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Monday, October 19, 2015

O is for Obstructive Sleep Apnea

While Obstructive Sleep Apnea (OSA) does occur in the general population, there is a much higher incidence of OSA in individuals with Down syndrome.

A study published in 1991 showed 45% of kids with Down syndrome had OSA - which can be caused by enlarged tonsils/adenoids, lower muscle tone affecting the upper airway, narrow nasopharyngeal area, and a flattened midface.

The National Down Syndrome Society states there is a 50-100% chance of OSA with almost 60% of children having abnormal sleep study results by age 4.

New guidelines from the American Academy of Pediatrics (2011) recommend a baseline sleep study for all children with Down syndrome by the age of 4.

Some of the signs of sleep apnea can be snoring, restlessness, gasping for air, pausing in their breathing, frequent nighttime wakings, hard to wake up in the morning, daytime sleepiness, and excessive napping. Untreated sleep apnea can cause behavioral changes, irritability, attention issues and poor concentration.

I didn't have the sleep study done when Kayla was younger because I didn't think she would tolerate all those leads and wires on her everywhere and it would just be a disaster. I didn't have major concerns about sleep apnea because I rarely heard her snoring (usually only if she was congested). She does seem to be somewhat restless when she sleeps (sometimes I wonder if she has Restless Legs Syndrome!) and she would wake during the night but not all the time and she would go back to sleep.

A couple of years ago we finally had the first of 3 sleep studies done because she was diagnosed with ADHD and sometimes sleep apnea can present with ADHD symptoms because if they aren't getting adequate, quality sleep they can poor concentration and attention.

The first one came back with mild-to-moderate apnea and we were referred to an ENT for follow-up. That ENT said he was 'underwhelmed' by the results and that her oxygen level didn't go below 90% and she didn't have long periods without breathing or gasping for air.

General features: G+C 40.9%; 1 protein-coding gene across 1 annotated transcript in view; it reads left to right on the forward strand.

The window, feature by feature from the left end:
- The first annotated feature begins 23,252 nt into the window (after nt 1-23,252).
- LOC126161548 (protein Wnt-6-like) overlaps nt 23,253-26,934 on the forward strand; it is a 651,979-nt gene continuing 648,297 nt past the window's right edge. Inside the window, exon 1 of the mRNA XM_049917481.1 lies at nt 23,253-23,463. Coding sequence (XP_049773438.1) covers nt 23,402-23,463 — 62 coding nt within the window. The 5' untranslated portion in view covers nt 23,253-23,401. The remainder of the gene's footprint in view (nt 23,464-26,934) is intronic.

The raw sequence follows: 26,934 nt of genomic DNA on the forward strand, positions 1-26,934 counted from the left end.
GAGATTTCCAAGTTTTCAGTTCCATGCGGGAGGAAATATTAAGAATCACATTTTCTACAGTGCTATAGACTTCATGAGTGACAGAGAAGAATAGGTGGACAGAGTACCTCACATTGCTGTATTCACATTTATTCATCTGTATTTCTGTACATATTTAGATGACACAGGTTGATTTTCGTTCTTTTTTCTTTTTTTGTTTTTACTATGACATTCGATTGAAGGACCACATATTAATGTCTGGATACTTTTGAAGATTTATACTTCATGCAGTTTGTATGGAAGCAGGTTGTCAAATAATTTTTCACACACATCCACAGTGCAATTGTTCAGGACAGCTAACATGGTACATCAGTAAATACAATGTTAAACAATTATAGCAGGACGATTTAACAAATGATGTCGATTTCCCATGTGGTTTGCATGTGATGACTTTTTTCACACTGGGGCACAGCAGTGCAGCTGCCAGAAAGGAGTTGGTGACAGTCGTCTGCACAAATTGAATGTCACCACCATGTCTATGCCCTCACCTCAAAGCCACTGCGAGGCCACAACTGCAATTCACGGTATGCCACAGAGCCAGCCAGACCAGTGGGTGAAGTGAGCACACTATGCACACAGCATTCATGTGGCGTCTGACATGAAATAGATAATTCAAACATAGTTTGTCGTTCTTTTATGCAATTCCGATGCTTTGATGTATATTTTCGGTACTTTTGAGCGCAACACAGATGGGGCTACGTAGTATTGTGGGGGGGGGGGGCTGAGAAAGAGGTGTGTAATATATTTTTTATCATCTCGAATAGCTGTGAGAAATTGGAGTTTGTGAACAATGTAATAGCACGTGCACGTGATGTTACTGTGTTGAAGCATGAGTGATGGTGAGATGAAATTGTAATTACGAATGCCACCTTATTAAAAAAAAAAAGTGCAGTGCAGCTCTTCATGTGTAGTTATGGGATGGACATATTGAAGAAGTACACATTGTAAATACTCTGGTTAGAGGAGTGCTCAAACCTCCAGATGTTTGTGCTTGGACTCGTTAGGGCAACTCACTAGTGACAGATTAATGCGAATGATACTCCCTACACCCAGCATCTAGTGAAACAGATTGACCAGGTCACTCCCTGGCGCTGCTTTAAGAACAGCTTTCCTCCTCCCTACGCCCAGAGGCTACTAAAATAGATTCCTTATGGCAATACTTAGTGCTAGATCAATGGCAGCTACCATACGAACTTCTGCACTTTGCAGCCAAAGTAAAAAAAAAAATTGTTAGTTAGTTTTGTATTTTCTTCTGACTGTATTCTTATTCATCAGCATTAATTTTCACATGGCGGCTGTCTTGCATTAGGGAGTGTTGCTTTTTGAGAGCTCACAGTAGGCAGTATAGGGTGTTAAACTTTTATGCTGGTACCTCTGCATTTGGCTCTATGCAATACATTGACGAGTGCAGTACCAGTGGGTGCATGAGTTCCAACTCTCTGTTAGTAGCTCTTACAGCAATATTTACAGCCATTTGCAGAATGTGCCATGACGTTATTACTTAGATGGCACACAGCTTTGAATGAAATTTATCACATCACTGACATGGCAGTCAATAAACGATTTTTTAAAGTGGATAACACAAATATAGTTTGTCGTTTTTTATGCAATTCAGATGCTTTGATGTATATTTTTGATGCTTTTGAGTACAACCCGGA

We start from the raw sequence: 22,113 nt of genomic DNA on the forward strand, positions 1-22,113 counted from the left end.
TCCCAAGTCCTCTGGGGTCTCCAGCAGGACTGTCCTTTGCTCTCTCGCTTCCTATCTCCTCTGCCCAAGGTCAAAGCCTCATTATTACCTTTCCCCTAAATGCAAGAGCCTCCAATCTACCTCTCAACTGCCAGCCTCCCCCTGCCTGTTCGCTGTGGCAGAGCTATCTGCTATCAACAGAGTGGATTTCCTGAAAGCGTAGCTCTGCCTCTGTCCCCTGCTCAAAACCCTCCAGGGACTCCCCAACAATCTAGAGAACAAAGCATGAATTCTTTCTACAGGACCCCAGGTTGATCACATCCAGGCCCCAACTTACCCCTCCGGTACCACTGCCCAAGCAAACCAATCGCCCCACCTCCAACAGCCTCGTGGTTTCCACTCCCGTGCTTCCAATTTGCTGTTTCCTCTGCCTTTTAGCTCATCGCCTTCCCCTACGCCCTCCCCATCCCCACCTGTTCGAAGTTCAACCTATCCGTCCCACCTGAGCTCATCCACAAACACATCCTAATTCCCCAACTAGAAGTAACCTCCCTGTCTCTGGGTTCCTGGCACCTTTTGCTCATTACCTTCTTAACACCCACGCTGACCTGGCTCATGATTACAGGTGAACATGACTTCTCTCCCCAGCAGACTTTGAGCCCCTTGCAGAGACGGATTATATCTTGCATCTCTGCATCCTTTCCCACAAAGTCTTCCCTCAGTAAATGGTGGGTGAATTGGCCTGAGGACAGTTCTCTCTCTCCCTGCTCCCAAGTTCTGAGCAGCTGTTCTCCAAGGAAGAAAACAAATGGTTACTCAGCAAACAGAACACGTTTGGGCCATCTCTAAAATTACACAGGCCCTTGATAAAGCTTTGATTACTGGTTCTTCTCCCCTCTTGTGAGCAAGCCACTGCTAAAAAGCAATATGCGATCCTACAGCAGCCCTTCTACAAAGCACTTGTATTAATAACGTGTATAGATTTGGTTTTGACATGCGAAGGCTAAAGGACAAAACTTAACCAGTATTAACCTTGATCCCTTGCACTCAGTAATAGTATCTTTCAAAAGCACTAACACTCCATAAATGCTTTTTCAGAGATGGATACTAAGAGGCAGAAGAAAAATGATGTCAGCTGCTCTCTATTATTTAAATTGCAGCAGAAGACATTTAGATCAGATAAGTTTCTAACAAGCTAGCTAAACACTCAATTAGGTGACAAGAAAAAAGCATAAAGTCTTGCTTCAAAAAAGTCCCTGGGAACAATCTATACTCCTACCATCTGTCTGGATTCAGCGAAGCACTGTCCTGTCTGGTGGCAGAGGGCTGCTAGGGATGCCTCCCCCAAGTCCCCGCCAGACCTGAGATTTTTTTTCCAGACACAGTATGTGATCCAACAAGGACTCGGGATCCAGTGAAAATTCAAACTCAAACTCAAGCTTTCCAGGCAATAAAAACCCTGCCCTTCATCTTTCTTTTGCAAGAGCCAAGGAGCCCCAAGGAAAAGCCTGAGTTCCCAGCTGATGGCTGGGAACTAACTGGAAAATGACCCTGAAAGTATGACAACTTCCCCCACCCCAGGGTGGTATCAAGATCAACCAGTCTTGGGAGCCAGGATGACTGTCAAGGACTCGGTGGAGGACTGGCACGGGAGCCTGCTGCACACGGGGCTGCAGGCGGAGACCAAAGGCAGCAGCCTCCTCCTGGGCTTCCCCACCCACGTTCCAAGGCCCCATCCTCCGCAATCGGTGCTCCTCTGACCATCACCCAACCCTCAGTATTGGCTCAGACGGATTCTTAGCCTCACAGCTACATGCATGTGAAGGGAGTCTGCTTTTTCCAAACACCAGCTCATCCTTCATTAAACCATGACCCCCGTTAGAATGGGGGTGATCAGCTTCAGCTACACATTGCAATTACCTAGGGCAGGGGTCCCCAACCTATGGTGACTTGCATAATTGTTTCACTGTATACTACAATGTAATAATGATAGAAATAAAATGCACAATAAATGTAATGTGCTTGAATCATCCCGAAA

A year later we were seen at the Down syndrome clinic in MUSC and they recommended a repeat study but with their techs, so we had it done again and the results were virtually the same as the first one. (And no snoring was observed.)

Sleep study in style: rainbow-colored slippers, multi-purple-shaded snowman pj bottoms, and a tie-dyed t-shirt.
I don't know how anyone can sleep with all that stuff on and produce accurate results!

We followed-up with a different ENT who of course recommended having Kayla's tonsils and adenoids removed since she was diagnosed with OSA, they were enlarged, and that is the first treatment option.

She finally had the surgery done over the summer and her recovery didn't seem to be too bad (although her opinion of that might be different!).

I will sit in the chair in the pre-op area, but I will NOT get in that bed because then they will wheel me somewhere; it's safer in the chair.

After a little versed she moved to the wagon but then said her butt hurt sitting. I tried telling her she was too big. Thankfully, by that time, she didn't put up any protest to be moved to the bed.

After coming out of anesthesia and then settling back down to a comfortable position to sleep it off.

She had another sleep study to see if there was an improvement after having the tonsils and adenoids out.

The 'score' that she received on the second study was a 7 putting her at a moderate level, this last sleep study her score was a 1 which means no OSA was observed! Yay! So glad that this surgery worked and we didn't have to resort to a wearing a c-pap! When I mentioned Restless Leg Syndrome she said it recorded limb movements too and she did have several, but they were within normal limits.

I haven't seen any noticeable changes in her behavior though - she still seems to be sleeping the same to me. There are times where she still wakes up in the middle of the night, and she wakes up earlier than she needs to which she did before the surgery as well. I know a lot of parents say they can tell their child is sleeping better because their attention and concentration is noticeably improved, but I can't see any definitive changes in Kayla.

This still might not be an answer to those ADHD symptoms and improving her focus and attention span, but at least I know that her quality of sleep is much better now and that has to account for something!

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